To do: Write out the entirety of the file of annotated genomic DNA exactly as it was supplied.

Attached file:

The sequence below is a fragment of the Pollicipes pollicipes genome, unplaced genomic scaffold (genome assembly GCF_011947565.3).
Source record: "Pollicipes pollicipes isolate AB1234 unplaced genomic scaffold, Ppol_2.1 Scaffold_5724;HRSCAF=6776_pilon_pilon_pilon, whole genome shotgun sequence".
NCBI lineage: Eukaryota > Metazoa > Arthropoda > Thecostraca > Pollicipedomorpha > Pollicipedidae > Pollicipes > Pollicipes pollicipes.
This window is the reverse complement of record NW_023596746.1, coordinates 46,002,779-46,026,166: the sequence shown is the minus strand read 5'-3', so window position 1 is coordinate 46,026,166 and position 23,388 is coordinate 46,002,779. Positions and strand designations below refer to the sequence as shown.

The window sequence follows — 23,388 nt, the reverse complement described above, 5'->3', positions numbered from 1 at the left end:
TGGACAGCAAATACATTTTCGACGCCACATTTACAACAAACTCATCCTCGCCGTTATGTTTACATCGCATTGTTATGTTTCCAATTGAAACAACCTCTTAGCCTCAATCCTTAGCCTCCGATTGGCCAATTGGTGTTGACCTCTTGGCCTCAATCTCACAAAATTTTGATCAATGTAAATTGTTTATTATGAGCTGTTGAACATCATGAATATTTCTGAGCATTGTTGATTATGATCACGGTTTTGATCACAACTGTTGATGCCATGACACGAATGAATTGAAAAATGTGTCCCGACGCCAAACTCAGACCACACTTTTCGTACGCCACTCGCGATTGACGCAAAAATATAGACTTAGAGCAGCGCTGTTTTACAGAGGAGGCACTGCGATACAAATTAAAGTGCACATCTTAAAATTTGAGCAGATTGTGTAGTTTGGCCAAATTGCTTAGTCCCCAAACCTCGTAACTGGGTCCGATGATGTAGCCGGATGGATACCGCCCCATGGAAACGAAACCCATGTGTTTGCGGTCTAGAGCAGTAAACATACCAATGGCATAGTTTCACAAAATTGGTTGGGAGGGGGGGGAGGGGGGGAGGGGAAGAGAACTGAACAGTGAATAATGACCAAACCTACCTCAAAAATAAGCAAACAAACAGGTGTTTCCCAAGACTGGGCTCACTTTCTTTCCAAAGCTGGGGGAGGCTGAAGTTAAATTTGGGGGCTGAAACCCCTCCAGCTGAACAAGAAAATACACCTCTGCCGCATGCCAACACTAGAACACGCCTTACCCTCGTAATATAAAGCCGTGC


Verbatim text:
The sequence below is a fragment of the Pollicipes pollicipes genome, unplaced genomic scaffold (genome assembly GCF_011947565.3).
Source record: "Pollicipes pollicipes isolate AB1234 unplaced genomic scaffold, Ppol_2.1 Scaffold_5724;HRSCAF=6776_pilon_pilon_pilon, whole genome shotgun sequence".
NCBI lineage: Eukaryota > Metazoa > Arthropoda > Thecostraca > Pollicipedomorpha > Pollicipedidae > Pollicipes > Pollicipes pollicipes.
This window is the reverse complement of record NW_023596746.1, coordinates 46,002,779-46,026,166: the sequence shown is the minus strand read 5'-3', so window position 1 is coordinate 46,026,166 and position 23,388 is coordinate 46,002,779. Positions and strand designations below refer to the sequence as shown.

The window sequence follows — 23,388 nt, the reverse complement described above, 5'->3', positions numbered from 1 at the left end:
TGGACAGCAAATACATTTTCGACGCCACATTTACAACAAACTCATCCTCGCCGTTATGTTTACATCGCATTGTTATGTTTCCAATTGAAACAACCTCTTAGCCTCAATCCTTAGCCTCCGATTGGCCAATTGGTGTTGACCTCTTGGCCTCAATCTCACAAAATTTTGATCAATGTAAATTGTTTATTATGAGCTGTTGAACATCATGAATATTTCTGAGCATTGTTGATTATGATCACGGTTTTGATCACAACTGTTGATGCCATGACACGAATGAATTGAAAAATGTGTCCCGACGCCAAACTCAGACCACACTTTTCGTACGCCACTCGCGATTGACGCAAAAATATAGACTTAGAGCAGCGCTGTTTTACAGAGGAGGCACTGCGATACAAATTAAAGTGCACATCTTAAAATTTGAGCAGATTGTGTAGTTTGGCCAAATTGCTTAGTCCCCAAACCTCGTAACTGGGTCCGATGATGTAGCCGGATGGATACCGCCCCATGGAAACGAAACCCATGTGTTTGCGGTCTAGAGCAGTAAACATACCAATGGCATAGTTTCACAAAATTGGTTGGGAGGGGGGGGAGGGGGGGAGGGGAAGAGAACTGAACAGTGAATAATGACCAAACCTACCTCAAAAATAAGCAAACAAACAGGTGTTTCCCAAGACTGGGCTCACTTTCTTTCCAAAGCTGGGGGAGGCTGAAGTTAAATTTGGGGGCTGAAACCCCTCCAGCTGAACAAGAAAATACACCTCTGCCGCATGCCAACACTAGAACACGCCTTACCCTCGTAATATAAAGCCGTGC